Despite BMW AG topping November sales for the luxury car segment in the US, Toyota Motor Corp.’s Lexus is still predicted to keep its title as the best-selling premium brand for the 11th consecutive year. In a statement last Wednesday, BMW revealed that its US sales for November increased by 30% to 20,097 when compared to the previous year.
Meanwhile, Mercedes posted an 8.4% increase to 18,208, while Lexus's deliveries dropped 1.4% to 18,240. The overall leader remains to be Lexus, which has been the topseller in this segment in the US since 2000.
In the last 11 months, Lexus has delivered 201,769 vehicles, beating BMW’s 196,833 and Mercedes’ 196,288. The total figure doesn’t include non-luxury models such as BMW's Mini cars or Daimler's Smart cars and Sprinter vans.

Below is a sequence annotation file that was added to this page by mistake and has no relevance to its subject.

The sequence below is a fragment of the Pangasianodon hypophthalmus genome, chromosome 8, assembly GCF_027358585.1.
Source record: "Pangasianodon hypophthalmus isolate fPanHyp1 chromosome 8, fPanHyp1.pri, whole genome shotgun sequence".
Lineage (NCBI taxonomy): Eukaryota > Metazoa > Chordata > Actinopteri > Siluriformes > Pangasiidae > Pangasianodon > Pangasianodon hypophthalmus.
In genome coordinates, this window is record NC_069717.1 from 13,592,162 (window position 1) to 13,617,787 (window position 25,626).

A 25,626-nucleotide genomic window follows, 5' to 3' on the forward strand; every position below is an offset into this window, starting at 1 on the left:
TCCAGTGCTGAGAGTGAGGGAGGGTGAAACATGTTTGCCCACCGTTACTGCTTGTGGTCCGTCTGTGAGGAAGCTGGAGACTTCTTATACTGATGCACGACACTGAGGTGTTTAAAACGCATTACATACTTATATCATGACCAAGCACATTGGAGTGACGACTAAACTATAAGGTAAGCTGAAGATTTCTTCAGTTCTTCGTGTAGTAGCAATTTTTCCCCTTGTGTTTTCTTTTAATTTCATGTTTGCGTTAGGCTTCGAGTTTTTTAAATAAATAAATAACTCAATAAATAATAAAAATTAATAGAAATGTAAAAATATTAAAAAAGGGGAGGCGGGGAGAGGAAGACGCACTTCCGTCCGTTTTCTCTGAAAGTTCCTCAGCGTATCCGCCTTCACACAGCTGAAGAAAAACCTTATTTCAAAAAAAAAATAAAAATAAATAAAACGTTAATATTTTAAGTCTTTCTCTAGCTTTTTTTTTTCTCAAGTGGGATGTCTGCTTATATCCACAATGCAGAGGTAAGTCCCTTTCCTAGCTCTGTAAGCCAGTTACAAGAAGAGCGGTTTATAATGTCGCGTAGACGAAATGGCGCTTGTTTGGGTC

BMW said that it expects Lexus will retain its top spot this year due to its increased incentive spending. In an interview, Jim O'Donnell, head of BMW's US unit, said that in 2011, BMW may have a chance at beating Lexus as it will offer the redesigned X3 SUV and a full line of the revamped 5 series next year. Discount-tracking Web site TrueCar.com said that Lexus had more than doubled incentives.
On the other hand, BMW and Mercedes gained due to their new products and because Toyota had to deal with a recall crisis. BMW and Mercedes offered smaller discounts last month compared to a year ago. BMW cut its sales incentives and discounts by 43% to an average of $3,162 per vehicle last month.
Meanwhile, Mercedes' decreased its sales incentives and discounts by 1% to $4,195. Compared to last year’s $1,476, Lexus increased incentives to an average of $3,124 per vehicle. Paul Ballew, chief economist for Nationwide Mutual Insurance Co. in Columbus, Ohio, said that the intensifying competition hints of the improving US economy. [via autonews - sub. required]